|SATA or NL-SAS < 6TB||7||14||20||21|
|SATA or NL-SAS (6TB, 8TB)||14|
|MSATA (6TB, 8TB)||Not possible|
|MSATA < 6TB||20|
|MSATA >= 10TB||Not possible|
|SATA or NL-SAS >= 10TB|
NetApp Flash Pool is a feature on hybrid NetApp FAS systems allows creating hybrid aggregate with HDD drives and SSD drives in a single data aggregate. Both HDD and SSD drives form separate RAID groups. Since SSD used also write operations it requires RAID redundancy contrary to Flash Cache but allows to use different RAID types for HDD and SSD, for example, it is possible to have 20 HDD 8TB in RAID-TEC while 4 SSD in RAID-DP 960GB in a single aggregate. SSD RAID used as cache and improved performance for read-write operations for FlexVol volumes on the aggregate where SSD added as the cache. Flash Pool cache similarly to Flash Cache have policies for reading operations but also include write operations which could apply separately for each FlexVol volume located on the aggregate, therefore could be disabled on some volumes while others could benefit from SSD cache. Both FlashCache & FlashPool can be used simultaneously to cache data from a single FlexVol to enable an aggregate with Flash Pool technology minimum 4 SSD disks required (2 data, 1 parity, and 1 hot spare), it is also possible to use ADP technology to partition SSD into 4 pieces (Storage Pool) and distribute those pieces between two controllers so each controller will benefit from SSD cache when there is a small amount of SSD. Flash Pool is not available with FlexArray and is available only with NetApp FAS native disk drives in NetApp's disk shelves.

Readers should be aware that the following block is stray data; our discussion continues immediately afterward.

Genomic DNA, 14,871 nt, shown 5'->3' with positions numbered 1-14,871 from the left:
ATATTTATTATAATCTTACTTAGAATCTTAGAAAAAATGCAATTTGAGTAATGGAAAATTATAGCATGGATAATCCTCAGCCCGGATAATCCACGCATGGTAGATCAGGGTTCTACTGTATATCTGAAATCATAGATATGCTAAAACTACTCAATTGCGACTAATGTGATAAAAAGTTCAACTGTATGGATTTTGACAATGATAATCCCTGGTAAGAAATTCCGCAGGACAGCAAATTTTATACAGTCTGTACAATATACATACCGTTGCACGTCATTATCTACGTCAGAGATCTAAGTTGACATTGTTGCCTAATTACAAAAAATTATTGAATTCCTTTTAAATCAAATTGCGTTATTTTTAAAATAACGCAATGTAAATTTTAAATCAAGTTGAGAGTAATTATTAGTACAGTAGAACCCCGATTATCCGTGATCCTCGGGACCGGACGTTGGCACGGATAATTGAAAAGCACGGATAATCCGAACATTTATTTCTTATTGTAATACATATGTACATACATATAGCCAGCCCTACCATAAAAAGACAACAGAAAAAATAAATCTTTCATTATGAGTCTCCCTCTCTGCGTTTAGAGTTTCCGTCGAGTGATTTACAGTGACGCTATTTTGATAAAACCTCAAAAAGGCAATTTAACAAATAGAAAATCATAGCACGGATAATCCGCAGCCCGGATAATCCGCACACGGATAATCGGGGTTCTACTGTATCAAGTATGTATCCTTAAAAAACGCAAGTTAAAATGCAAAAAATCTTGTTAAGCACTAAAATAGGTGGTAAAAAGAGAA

FlexArray is NetApp FAS functionality allows to visualize third party storage systems and other NetApp storage systems over SAN protocols and use them instead of NetApp's disk shelves. With FlexArray functionality RAID protection must be done with third party storage array thus NetApp's RAID-4, RAID-DP and RAID-TEC not used in such configurations. One or many LUNs from third party arrays could be added to a single aggregate similarly to RAID-0. FlexArray is licensed feature.
NetApp Storage Encryption